By Peter Sterry 21st Century Wire Senior Editor Extraordinary – another out of court settlement – this time by ITV over the notorious ‘Schofield’s List’. Is this getting out of hand? Notice the pattern emerging. All deep pockets, all settling out of court. It stands to reason though, if you’re going to sue, because lawyers need to be paid and paid a lot – so it makes perfect sense from the plaintiff’s point of view to go for the fattest targets. All very sensible, wouldn’t you say? What’s becoming very clear, very quickly here, is that this is no ordinary libel case and the media atmosphere surrounding the case is a labyrinth of smoke and mirrors, set on the background of a highly charged political and social debate involving this nation’s most prestigious and long-standing institutions. Yesterday afternoon on the UK Column Live daily show, 21st Century Wire colleague, Patrick Henningsen, effectively re-coined the term “McLibel” as a transplant on to Lord McAlpine’s current ‘litigatorial charge of the light brigade’. But the ‘Mc’ similarity in the name is not all that draws comparison here, as we’ll explain. Although McLibel 2.0 has been reported throughout the media, very few, if any, media moguls are challenging the technical basis of it. None seem to be able to state categorically who, and exactly how, and on which technical basis the BBC and ITV have libeled this seemingly powerful establishment figure. Act One: ‘The Case of the Missing Leak’ Nothing about this case makes much sense. We all watched the Newsnight broadcast that Friday night, with many viewers expecting that a ‘top Tory’ name would be revealed in relation to their investigation into the North Wales child rape and abuse scandal. The BBC’s lead investigator Iain Overton from the Bureau of Investigative Journalism(BIJ), and Channel 4′s Michael Crick – both tweeted earlier that day something to effect, ‘If all goes well…’ blah, blah etc, ‘a name will be revealed on the programme tonight..’. Wonderful. Only it wasn’t revealed on the programme. The BBC did not broadcast any name, and in the end Lord McAlpine’s name was never mentioned on Newsnight. The current party line is that the whole fiasco began with a cock-up by the police – Lord McAlpine was not the “McAlpine” apparently identified by the police to Steven Messham, we are told that it was probably Alastair McAlpine’s cousin the late ‘Jimmie’ McAlpine, who died in 1991. Another case of ‘mistaken identity’, as it were. So why not sue the police? Hmmm. The BBC Scotland have been asked to conduct another ‘internal investigation’ (the BBC are very adept at investigating themselves when there is any alleged wrong doing) into what actually took place, and naturally their chief snoop into this affair, a rather affable chap named Ken McQuarrie, seemed to come up with everything except the one thing the license paying public was actually interested in – who leaked McAlpine’s name? So let’s say it wasn’t the BBC, then was it the BIJ? If not, was it Michael Crick? If not, was it the police? Can anyone actually tell us plebs who done it?!? Apparently not – and that ladies and gentlemen, is the foremost, biggest problem with the BBC rushing to pay the McLibel 2.0. Conclusion: The BBC’s Newsnight programme in question was slapped together in just 5 days, in what has turned out to be a very elaborate smokescreen designed to externalise the issue of child abuse in high places and provide much-needed PR cover for their institutional cover-up of rancid asset Sir Jimmy Savile, and finally to distract the public from its willful failure to investigate itself properly – not that it should be ‘investigating itself’ anyway, it’s a public broadcaster. It appears here that the maligned actor in this drama, Lord McAlpine, was merely a tool used by establishment in order to save the BBC from hemorrhaging public confidence and to shield it from other emerging scandals of a similar nature. Look at the results – it worked. The BBC did the usual ritual of paying off an outgoing DG, and hired a new safe pair of hands. No one is talking about Savile, and no one is wanting to look for skeletons in the BBC’s basement. Job done. There is one aspect of this clever plan which will come back to bite the establishment, however. They used a child abuse victim, Steve Messham, in order to pacify their institutional desires. The public will never forgive them for that. Remember McLibel 1.0, when McDonalds dragged that poor English couple through the courts for 20 years? We’ll get back to that in a minute… Act Two: Scholfield’s List This is more or less, a repeat of Act One, where the nation’s second largest British broadcaster, ITV, has agreed to pay Lord McAlpine £125,000 in damages, plus legal costs, in another out of court settlement over This Morning presenter Phillip Schofield’s alleged onscreen stunt confronting David Cameron, a stunt we are told, had linked several Conservative politicians with allegations of child sex abuse. The only problem here is that this writer, nor anyone else I know, saw any name on ‘Schofield’s List’. Who was actually linked to child abuse? It is alleged that some could see – by freeze framing the show’s recording, names on the list handed to PM David Cameron. I still don’t know who the names were. Does anyone? I did a ‘Schofield 5 minute’ super search on the internet for those names – and I cannot find them! So how did ITV libel McAlpine then? Are we getting ridiculous? On another legal caveat, it’s also worth pointing out that if a member of the public passes information to an elected representative listing people who may possibly be involved in serious crime – then that official, in this case David Cameron, is responsibly to then pass on this information to the police. Did this happen? I believe it did not. What are the implications of that? Still there is not a court in the land that has ruled yet on whether or not Lord McAlpine was libeled by both the BBC and ITV. In the end, it really does not matter whether he was, or wasn’t, because that’s how things work in the injury lawyer. Indeed, decisions were made behind closed doors in both broadcasting institutions to pay out – most likely in order to avoid a drawn out court battle that might sully the broadcasters’ media reputation somewhat, but would it really? After all these things happen in our society every day. Conclusion: In case of ‘Schofield’s List’, again like the BBC, the public was not aware of Lord McAlpine’s name being mentioned on ITV’s This Morning program. On both counts, the public was only made aware of the name after someone within those media houses, the government, or the police – had leaked them. If a libel case is to be decided on its proper legal merits, then the police and the courts need to begin with finding out those individuals who actually leaked them. This makes the threat to sue 10,000 Twitter users who McAlpine’s law firm RMPI believe had ‘linked’ their client’s name to the scandal, something built on a house of cards. Find out who is responsible for the leaks first. That would be the proper way to go about this. Chasing ghosts on Twitter does nothing to find out how his name was leaked in the first place – which started that chain of events, propagating information online. There we can achieve an accurate trail of accountability. ‘Trial By Twitter’, or echoes on Twitter? Lord McAlpine and his legal attack team were seen to some out swinging last week, with cries of ‘Trial by Twitter‘. But before we dissect what did or didn’t happen on Twitter, it’s important to understand the nature of this particular social networking tool. It’s amazing how few people in the media and government actually do. When it comes to news, Twitter is a long way away from a newspaper or magazine of record - it’s a hyper active forum – a 21st century digital echo chamber. In IT terms, it’s a crowd-sourced, information and headline aggregator. For members of the public who aren’t aux fait with the social networking tool, Twitter also allows users to use ‘hash tags’ or #tags in order to group conversations which are taking place within the Twitter information cloud community. Phrases on Twitter are the lowest common denominator there is when it comes to information. Twitter functions as the online equivalent of a social info-feed, complete with zero depth, zero analysis and as is the case so often – zero credibility when it comes to any reports. Even a headline from CNN on Twitter must be clicked through to a substantial article if one is to believe the headline. It’s highly limited. After the alleged Newsnight leak took place, and Lord McAlpine’s name was entered into the tertiary conversation surrounding the show, his name began to trend massively on Twitter. This is how Twitter works. Twitter is only limited to 160 characters, and doesn’t really quite qualify as a news publisher - more like a rumour mill. The other peculiar aspect about Twitter which separates from the others is how it works on highly a linear timeline, where users are almost exclusively attentive to Tweets which are less than 24 hrs old, and many users with large ‘follow’ lists only see what is less than 1 hr old. After this, it’s almost ancient history for Twitter users, because users are only reading and responding to happening, what is breaking, or is trending – in short, what is happening now. Old news, and opinion is constantly being overwritten by the cloud community of over 500 million active users, which ironically, gives very little weight in terms of public impact as to what ideas actually churn on that platform. Sadly, it pales in comparison to a major website, newspaper, a well distributed book, or a large TV broadcaster. For any serious opinion forming information on issues, news or op-ed, all Twitter users are forced to migrate over to larger news websites who can display more than 160 characters at a time in order to test the public perception of any said news report or rumour – sites like the Independent, The Times, or even The Drudge Report. A Tweet by a high enough profile person with many followers, like a celebrity for instance, would be picked up by many readers within a short space of time, so if a celebrity slanders another celebrity, it would move up the media tree very quickly and into the Corporate Mainstream Media sphere – here a public impact could be measured because it was large enough. Should other Twitter users actually commenting on what is actually happening in real-time be considered libel then? For banal subjects such as pop gossip, it’s taken very seriously by adolescents and teenagers who are following the movements of pop artists, Paris Hilton, and who want to know where Kim Kardashian is shopping that afternoon, or what Ronaldo did after Wednesday evening’s match. Can a personal be slandered or libeled on Twitter? Absolutely. But what constitutes a libel with the narrow margins of Twitterland versus, let’s say, the front page of the Sun newspaper – are two very different things indeed. Firstly, there is the issue of intent. If a publication runs an article saying that Mr X is perpetrating a serious crime – like paedophilia or child abuse, going on to describe the allegations in detail, along with claims of evidence, then Mr X has the right to challenge the both the author of the article, and the publication on the veracity of the allegations in question. In this instance, the intent of publication was clear – to expose the crimes of Mr X. But if the publication does not have the evidence to support such allegations, then Mr X’s libel claim is likely to succeed, and the newspaper’s subsequent claims would then be deemed malicious and defamatory by the courts of justice. The issue of intent is much murkier with regard to mentioning someone’s name on Twitter – especially if Mr X’s guilt or innocence in relation to the media expose was inconclusive at the time. Twitter users were simply commenting in real-time on what they were seeing, without any premeditated malicious intent. Other recent reports regarding ‘Twitter libel’ cases can be found here, here and here. Conclusion: How information is presented and distributed on Twitter – and how society defines this, is a conversation which certainly goes hand in hand with McLibel 2.0. To equate Tweeting and ReTweeting with libeling McAlpine, not only over-rates the significance of Twitter in terms of public opinion forming, but sets a rather dangerous and slippery precedent, where we have a law firm issuing a blanket threat over the public, while the basis of the entire chain of events involving Lord McAlpine – has been hidden from public view via a series of out-of-court agreements, namely, the BBC and ITV thus far. Again, we come back to the fundamental question in all of this - who leaked the name? Remember ‘McLibel’ 1.0? Ahhh, those were the good old days – pre-internet, when the strong preyed upon the weak and under-resourced. It was known as the “McLibel case”, where a lawsuit was filed in English courts by the humble McDonald’s Corp against environmental activists Helen Steel and David Morris (“The McLibel Two”) over a pamphlet critical of the company’s environmentally destructive footprints overseas. The original case lasted ten years, plus another 10 for ECHR Appeal – making it the longest-running case in English history, subsequently made famous in McLibel, by filmmaker Franny Armstrong. Although the goliath character in this case, McDonald’s, won two hearings of the case in English courts, the drawn-out public nature of the litigation embarrassed the company. In short, it backfired in the long run. For McDonalds execs, seemed like a good idea at the time. After Goliath’s lawyers had collected all their fees and were hence finished destroying David’s life, the European Court of Human Rights (ECHR) then ruled in Steel & Morris v United Kingdom - that the pair had been denied a fair trial, in breach of Article 6 of the European Convention on Human Rights and that their conduct should have been protected by Article 10 of the Convention. The court awarded a judgment of £57,000 – against the UK government. In the end, McDonald’s itself was not involved in, or a party to, this verdict. Conclusion: After the state’s own corrupt justice system was finished protecting the rich and powerful McDonalds, and abusing the poor free speech activist, the state ended up paying the victim in the end. The left wing of the establishment used Leveson in order the hijack free press and speech. Now we have the right wing of the establishment using the Savile and Newsnight incident to curtail free speech and to cover-up the disgusting problem on organised institutional paedophilia, not only in the BBC, but in government, and especially within in the child care industry itself. Shame on our leadership for allowing this issue to be reversed back into the shadows through their clever spin and cover. Wikileaks is being shut down for publishing public interest information, and it’s founder put under permanent house arrest, and now Twitter is in danger of being nothing more than a shopping guide for commercial news, shoes, and handbags – because users are being intimidated for doing nothing more than commenting. What’s next, ‘Trial by #HashTag’? The establishment don’t like, and never have liked, the horrid internet, because of what it represents – an affordable, endless community of open source networks and information. A vulgar concept for those who have successfully monopolised and controlled media for hundreds of years. A local carpenter named Paul, whom I often share the odd pint with at me local in Crouch End, said to me yesterday, “I think that Lord McAlpine is over cooking the pie, and that’s not on, son.” That is the crux of the matter, as we see it.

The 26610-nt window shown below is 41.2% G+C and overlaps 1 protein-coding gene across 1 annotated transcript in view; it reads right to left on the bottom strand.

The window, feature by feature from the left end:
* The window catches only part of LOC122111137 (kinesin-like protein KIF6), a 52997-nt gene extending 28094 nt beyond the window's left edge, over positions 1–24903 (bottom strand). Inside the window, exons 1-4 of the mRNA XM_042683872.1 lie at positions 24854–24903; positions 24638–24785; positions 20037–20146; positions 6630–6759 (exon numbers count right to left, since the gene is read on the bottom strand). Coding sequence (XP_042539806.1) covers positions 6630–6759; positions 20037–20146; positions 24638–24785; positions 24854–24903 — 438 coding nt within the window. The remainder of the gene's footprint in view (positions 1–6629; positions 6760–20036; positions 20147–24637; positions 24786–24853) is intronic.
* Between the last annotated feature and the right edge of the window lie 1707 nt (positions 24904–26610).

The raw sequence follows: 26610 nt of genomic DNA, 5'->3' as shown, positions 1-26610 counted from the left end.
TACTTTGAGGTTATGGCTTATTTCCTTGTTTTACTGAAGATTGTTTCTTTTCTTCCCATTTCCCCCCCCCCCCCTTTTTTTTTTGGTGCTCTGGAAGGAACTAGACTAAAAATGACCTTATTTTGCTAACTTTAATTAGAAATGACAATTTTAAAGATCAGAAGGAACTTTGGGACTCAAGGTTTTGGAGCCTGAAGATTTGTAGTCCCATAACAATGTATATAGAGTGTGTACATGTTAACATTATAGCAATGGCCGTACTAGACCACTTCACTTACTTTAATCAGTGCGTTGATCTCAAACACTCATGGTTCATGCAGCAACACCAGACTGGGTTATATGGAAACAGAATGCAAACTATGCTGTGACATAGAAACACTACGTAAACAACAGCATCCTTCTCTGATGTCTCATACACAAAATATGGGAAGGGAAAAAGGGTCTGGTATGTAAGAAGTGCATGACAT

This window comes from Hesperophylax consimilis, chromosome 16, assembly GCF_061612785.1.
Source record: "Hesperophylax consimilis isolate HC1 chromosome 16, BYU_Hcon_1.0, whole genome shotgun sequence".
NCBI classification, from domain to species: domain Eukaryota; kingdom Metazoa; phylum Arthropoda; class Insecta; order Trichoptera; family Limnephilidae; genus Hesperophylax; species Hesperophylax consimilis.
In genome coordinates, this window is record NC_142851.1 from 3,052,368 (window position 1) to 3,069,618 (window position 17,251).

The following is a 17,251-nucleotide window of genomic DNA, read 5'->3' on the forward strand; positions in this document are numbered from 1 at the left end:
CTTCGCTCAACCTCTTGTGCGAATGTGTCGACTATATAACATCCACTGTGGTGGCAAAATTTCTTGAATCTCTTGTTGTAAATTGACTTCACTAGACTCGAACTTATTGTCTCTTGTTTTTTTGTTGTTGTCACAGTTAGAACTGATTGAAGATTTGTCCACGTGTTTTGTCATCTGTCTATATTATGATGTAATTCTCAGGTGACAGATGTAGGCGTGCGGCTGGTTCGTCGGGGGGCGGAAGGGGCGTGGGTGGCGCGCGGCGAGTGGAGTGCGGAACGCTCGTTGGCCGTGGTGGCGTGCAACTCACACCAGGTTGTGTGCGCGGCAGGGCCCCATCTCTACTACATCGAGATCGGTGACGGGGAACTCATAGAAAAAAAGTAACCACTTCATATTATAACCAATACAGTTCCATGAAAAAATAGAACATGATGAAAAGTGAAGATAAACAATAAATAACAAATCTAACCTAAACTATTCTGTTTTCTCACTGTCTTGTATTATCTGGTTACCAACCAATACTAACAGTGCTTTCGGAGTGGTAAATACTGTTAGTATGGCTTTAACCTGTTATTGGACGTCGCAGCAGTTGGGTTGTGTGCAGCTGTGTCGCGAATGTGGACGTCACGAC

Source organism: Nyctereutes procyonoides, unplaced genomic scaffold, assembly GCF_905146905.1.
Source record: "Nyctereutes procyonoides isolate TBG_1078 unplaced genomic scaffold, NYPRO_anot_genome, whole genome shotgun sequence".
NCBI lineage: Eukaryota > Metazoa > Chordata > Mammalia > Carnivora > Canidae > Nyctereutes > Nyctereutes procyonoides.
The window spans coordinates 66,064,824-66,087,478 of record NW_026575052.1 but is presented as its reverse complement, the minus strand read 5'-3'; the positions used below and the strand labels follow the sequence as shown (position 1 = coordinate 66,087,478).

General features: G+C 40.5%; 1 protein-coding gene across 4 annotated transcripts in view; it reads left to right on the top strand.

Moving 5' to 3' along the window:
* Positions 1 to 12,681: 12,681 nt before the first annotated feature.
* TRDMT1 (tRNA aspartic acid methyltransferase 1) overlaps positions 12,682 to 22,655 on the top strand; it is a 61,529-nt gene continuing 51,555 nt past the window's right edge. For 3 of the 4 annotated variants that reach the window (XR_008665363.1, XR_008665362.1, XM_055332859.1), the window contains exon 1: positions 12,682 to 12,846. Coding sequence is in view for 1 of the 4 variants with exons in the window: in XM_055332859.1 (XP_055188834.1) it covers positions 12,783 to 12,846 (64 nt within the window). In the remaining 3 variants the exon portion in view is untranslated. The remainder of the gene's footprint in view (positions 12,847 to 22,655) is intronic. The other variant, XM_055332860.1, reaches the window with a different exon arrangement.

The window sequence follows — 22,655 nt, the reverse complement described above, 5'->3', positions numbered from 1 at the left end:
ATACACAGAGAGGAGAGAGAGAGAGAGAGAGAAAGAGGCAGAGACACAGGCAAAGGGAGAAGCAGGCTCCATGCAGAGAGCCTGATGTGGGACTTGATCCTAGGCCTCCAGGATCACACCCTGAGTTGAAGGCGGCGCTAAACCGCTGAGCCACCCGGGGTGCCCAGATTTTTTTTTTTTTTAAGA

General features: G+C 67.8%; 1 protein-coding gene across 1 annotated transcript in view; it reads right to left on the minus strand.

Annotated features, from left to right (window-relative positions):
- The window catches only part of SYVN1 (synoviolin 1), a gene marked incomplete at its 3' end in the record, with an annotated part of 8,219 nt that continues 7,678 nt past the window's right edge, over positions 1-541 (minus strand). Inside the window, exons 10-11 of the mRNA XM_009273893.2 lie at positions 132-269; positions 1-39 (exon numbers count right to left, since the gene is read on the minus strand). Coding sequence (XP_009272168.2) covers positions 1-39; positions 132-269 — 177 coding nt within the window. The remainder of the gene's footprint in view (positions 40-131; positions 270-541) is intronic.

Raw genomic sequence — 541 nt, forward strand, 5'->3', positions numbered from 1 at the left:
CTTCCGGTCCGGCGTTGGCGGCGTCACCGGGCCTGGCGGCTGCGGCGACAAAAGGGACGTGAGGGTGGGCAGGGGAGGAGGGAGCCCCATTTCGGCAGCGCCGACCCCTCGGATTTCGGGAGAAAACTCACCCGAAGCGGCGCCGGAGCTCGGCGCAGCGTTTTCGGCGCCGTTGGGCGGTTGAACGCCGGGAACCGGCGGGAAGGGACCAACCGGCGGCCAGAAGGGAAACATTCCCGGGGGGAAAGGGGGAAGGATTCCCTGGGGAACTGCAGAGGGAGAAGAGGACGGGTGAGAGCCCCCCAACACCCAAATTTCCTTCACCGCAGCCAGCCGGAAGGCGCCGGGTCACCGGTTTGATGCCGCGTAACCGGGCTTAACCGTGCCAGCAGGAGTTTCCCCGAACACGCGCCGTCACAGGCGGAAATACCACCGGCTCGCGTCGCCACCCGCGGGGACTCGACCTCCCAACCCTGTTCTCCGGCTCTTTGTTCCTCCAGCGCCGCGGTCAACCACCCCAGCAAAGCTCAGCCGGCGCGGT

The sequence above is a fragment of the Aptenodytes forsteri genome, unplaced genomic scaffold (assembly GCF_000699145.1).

November 23, 2012 By Leave a Comment